As one example, Baumann opened an account in June 2009 for a Panama corporation, established in 2000, where the beneficial owner as listed on Form A was a U.S. citizen domiciled in the United States.  This person was a retired lawyer living in Las Vegas.  The beneficial owner provided a U.S. passport upon opening the account, which was funded by $27 million from the accountholder’s account at another bank.  The accountholder signed Baumann’s compliance form indicating that the Panama corporation was in fact the beneficial owner of the assets for U.S. tax withholding purposes when Baumann knew or should have known this was untrue. 
Baumann offered a variety of other traditional Swiss banking services that, although available to all its clients, it knew could assist, and did assist, its U.S. clients in concealing their undeclared assets and income.  Among other things, Baumann opened numbered accounts and held bank statements and other mail relating to some U.S.-related accounts at Baumann’s offices in Switzerland, rather than sending the statements and mail to the U.S. taxpayers in the United States.  
Regarding one numbered account, in July 2010, the clients transferred $2 million to an account at Baumann from an account at Credit Suisse.  The taxpayers were American horse breeders who had granted a power of attorney to an external asset management company based in Zurich.  That external asset manager introduced the clients to Baumann, and Baumann was instructed to retain the correspondence, to send copies to the clients’ external asset manager and not to invest in U.S. securities.  In 2010 and 2011, Baumann was instructed to make repeated payments of under $10,000 to a U.S. bank account in the name of a U.S.-based coin dealer.  From June to August 2011, the clients instructed Baumann to buy 2,279 pieces of Krugerrand gold coins, at that time worth approximately $3.7 million.  In September 2011, the clients instructed Baumann to close the account.  The remaining assets were withdrawn in cash, and the account closed in 2011.
The banks will be added to the IRS's Foreign Financial Institutions or Facilitators, here.  As indicated in the last quoted paragraph, accountholders in the listed banks joining OVDP after one of their banks are listed will be subject to the 50% penalty in OVDP (provided that they do not opt out, in which case, who knows).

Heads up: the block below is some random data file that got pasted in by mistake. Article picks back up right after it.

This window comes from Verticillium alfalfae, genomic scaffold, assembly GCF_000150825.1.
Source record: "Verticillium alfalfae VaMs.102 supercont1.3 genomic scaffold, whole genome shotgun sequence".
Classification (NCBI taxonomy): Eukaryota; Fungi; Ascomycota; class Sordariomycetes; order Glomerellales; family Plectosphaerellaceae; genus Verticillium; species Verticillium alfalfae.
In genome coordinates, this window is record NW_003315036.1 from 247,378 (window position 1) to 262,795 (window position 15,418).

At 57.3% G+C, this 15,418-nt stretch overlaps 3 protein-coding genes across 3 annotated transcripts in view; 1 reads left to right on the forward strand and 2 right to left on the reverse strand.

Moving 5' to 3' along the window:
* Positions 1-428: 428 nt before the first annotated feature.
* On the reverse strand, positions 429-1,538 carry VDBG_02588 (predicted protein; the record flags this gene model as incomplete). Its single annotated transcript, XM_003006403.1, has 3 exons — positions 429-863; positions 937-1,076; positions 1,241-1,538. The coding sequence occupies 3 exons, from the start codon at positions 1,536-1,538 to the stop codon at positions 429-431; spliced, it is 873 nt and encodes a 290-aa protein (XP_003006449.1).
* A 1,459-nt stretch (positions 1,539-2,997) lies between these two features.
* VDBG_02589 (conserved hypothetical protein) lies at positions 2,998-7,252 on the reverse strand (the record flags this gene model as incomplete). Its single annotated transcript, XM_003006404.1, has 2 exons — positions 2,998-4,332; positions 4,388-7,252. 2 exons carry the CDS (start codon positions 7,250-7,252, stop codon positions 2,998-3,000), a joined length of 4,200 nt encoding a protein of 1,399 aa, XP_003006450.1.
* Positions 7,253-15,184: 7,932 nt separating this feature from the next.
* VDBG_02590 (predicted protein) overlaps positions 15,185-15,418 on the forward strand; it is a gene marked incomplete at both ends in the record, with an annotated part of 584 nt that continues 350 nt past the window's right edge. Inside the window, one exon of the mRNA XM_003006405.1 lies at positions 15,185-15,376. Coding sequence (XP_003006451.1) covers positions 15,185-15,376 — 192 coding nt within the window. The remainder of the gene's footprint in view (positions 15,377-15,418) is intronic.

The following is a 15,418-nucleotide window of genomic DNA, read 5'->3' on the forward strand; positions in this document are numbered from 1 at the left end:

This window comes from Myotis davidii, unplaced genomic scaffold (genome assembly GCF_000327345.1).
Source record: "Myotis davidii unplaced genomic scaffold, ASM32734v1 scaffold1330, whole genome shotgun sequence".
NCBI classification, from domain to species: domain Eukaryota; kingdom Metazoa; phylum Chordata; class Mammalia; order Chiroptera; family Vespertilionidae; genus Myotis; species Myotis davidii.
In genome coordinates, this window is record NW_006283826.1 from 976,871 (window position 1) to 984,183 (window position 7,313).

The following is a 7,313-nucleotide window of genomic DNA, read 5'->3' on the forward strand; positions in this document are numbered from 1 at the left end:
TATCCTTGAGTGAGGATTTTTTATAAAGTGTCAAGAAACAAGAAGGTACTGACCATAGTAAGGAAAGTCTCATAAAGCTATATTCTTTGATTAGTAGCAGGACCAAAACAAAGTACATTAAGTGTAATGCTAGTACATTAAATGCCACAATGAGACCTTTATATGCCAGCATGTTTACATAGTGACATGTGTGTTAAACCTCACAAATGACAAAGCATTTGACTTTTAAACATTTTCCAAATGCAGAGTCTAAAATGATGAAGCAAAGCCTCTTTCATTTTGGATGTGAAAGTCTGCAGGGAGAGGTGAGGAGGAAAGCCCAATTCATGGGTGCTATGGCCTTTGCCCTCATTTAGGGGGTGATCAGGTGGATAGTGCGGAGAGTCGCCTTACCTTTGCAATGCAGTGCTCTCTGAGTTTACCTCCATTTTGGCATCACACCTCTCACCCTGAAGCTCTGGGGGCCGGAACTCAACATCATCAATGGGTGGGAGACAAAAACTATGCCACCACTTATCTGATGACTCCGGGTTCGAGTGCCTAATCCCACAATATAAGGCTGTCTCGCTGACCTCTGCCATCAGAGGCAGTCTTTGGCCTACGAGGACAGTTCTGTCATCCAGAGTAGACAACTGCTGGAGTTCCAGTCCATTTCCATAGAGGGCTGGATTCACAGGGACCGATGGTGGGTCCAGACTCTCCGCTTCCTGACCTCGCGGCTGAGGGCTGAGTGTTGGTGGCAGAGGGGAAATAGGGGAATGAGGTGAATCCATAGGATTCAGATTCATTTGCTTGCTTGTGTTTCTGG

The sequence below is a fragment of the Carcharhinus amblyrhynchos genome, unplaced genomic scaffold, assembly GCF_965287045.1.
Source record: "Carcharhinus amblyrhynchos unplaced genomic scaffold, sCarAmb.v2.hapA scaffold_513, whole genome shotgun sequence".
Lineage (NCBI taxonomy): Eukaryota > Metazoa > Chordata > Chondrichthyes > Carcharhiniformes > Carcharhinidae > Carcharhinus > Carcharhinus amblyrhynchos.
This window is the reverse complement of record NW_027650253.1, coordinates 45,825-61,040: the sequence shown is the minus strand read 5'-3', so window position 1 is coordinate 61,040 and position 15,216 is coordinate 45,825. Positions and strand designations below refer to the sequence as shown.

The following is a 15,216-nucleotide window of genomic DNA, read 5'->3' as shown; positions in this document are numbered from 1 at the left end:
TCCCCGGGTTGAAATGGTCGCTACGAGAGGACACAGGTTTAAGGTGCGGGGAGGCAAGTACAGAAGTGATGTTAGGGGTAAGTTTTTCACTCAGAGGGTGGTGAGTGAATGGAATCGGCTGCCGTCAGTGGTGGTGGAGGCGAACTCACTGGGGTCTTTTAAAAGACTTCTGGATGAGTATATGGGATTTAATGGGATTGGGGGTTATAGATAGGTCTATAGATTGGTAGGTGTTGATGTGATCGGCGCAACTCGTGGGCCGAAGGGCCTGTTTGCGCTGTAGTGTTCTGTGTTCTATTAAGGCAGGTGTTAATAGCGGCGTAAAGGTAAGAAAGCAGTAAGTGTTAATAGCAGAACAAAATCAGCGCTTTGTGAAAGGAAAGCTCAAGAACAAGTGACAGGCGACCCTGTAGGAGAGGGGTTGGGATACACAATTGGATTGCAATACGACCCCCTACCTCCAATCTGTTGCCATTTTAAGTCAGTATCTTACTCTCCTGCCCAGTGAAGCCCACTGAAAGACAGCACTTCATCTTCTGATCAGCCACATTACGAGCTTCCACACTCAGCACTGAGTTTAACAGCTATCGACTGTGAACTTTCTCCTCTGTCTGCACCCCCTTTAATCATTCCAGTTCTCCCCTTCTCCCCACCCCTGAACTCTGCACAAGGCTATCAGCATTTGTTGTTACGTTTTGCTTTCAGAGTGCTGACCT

Here are the updated statistics for the Swiss Bank Program:

US DOJ Swiss Bank Program
Number Resolved
Total Costs
   U.S. / Swiss Bank Initiative Category 1 (Criminal Inv.) *
   U.S. / Swiss Bank Initiative Category 2 **
   U.S. / Swiss Bank Initiative Category 3

   U.S. / Swiss Bank Initiative Category 4

Swiss Bank Program Results


* Includes subsidiary or related entities counted as separate entities, so the numbers may exceed the numbers the IRS and DOJ posted numbers which combine some of the entities.

** DOJ says original total was 106 but that it expects about 80 to complete the process.

Addendum 12/16/15 9:45am:

A TNT article today emphasizes the importance of U.S. taxpayer disclosures of the accounts in reducing the penalty amount. Nathan J. Richman & Tom Kasprzak, DOJ Gets 2 More Substantial Swiss Bank Penalties, 2015 TNT 241-6 (12/16/15):
Further, the CAS and Dreyfus NPAs illustrate the importance of account disclosure for determining the penalty amount. Both CAS and Dreyfus had over 850 U.S.-related accounts (954 for CAS and 855 for Dreyfus) and approximately $1.8 billion each in U.S.-related account assets under management, and yet CAS paid four times as large a penalty. (Prior coverage 2015 TNT 109-5: News Stories.)
As readers will recall, the Category 2 penalty base does not include amounts that were either originally disclosed or disclosed pursuant to the IRS's offshore programs.  One would infer that CAS was less successful than Dreyfus in encouraging its depositors to submit to CAS proof that they had disclosed (if they had disclosed).  One would also infer that those taxpayers consisted of some that had disclosed and did not submit proof of disclosure and taxpayers who had not disclosed.  The latter group is almost certainly at some risk of further IRS and DOJ interest.